What surprising lessons have you learned along the way that changed the way you used to think and care for your patients?
In my 4 years of university studies, I have learned to communicate better with people and understand their concerns. I have learned to be more focused on the patients’ needs and be more empathetic about their problems, create a bond with them to show them that I care about them and that I am doing what’s best for them. At the same time, I have to be able to draw a line between my personal and professional life and not let my patients’ problems and health issues affect me on a personal level.
What has the COVID-19 pandemic changed for you and how has this impacted you?
It’s obvious that COVID-19 has affected everyone’s lives and continues to do so. It has become very difficult to try and ease patients into trusting you when they can’t see your face and can barely recognize you. It has become more difficult to show emotions and create a connection with the patients. Everything feels more impersonal at this time, which makes difficult situations even more hard to handle.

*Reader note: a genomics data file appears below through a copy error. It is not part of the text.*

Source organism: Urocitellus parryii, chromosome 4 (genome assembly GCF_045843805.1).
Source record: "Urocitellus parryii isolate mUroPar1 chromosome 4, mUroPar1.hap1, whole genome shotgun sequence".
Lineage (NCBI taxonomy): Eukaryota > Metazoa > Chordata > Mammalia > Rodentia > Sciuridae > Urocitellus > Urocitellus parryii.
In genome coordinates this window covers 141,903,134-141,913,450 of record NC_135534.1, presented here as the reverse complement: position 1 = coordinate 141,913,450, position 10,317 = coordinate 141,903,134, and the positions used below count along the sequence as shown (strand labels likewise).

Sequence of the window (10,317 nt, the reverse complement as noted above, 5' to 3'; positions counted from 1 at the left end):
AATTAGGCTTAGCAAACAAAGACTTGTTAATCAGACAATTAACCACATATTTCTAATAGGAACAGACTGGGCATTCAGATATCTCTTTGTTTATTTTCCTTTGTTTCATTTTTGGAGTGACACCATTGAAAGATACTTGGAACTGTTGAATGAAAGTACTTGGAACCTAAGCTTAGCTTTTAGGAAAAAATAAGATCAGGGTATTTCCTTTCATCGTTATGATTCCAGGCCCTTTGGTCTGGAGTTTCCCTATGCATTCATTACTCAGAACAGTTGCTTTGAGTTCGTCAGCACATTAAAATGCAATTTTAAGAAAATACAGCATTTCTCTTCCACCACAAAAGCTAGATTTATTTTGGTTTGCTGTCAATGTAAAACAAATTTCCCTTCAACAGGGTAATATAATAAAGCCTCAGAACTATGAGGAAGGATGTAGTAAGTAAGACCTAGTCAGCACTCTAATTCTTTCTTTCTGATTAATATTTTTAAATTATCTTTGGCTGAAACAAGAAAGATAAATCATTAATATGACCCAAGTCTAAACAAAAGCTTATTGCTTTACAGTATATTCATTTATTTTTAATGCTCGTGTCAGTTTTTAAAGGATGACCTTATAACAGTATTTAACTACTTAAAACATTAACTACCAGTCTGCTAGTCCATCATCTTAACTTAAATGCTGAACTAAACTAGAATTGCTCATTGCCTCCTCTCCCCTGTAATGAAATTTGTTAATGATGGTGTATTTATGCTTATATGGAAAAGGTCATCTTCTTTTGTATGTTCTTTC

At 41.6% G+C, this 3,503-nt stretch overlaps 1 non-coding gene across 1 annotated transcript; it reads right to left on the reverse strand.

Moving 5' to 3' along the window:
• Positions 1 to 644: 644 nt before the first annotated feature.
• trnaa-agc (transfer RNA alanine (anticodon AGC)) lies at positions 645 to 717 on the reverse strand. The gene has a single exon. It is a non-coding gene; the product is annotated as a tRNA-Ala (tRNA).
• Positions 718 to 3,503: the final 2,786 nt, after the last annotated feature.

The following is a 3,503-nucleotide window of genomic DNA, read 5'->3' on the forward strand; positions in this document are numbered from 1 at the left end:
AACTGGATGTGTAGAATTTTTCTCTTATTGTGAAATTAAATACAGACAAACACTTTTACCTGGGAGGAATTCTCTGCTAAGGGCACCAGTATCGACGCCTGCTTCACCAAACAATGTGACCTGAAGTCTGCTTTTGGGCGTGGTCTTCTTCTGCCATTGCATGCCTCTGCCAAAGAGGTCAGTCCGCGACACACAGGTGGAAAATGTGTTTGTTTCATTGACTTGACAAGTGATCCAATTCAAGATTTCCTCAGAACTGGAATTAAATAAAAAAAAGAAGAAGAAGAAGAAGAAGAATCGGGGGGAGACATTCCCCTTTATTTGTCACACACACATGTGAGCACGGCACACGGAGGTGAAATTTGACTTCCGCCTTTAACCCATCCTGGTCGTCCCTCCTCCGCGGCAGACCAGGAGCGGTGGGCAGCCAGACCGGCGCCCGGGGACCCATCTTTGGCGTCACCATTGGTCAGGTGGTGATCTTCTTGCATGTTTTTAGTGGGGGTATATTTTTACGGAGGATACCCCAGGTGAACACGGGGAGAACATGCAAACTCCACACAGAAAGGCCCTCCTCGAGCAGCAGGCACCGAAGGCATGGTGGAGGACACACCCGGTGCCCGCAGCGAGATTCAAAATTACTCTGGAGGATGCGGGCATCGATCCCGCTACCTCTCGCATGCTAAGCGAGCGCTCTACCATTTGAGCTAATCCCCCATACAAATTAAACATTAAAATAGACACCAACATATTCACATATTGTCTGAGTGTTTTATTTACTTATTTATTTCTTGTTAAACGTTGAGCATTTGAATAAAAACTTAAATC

Has COVID-19 changed how you feel about your profession?
Fortunately, COVID-19 hasn’t changed the love and passion I have for my profession. I am still trying my best to not let this situation affect the way I work. I am always trying to communicate the best that I can with my patients, always having a smile on my face, which hopefully shows in my eyes so the patients can see and appreciate it. On the other hand, this whole situation makes me sad because due to the masks being worn constantly, everything becomes so impersonal, patients can become irritated much more easily, which in turn impacts my work.
Do you think that other people are more appreciative of your profession now?
I believe that most people appreciate our help and admire what we do, especially at times like these. But at the same time, there is a minority of people that believe we don’t work hard enough and can escalate things to a point where they are insulting us because they had to wait longer for something, not understanding the difficulty of the current situation and the impact it has on everything. What I am taking away from this past year, is how to be strong to cope with impatient and disrespectful people who don’t realize we are here to try and help them.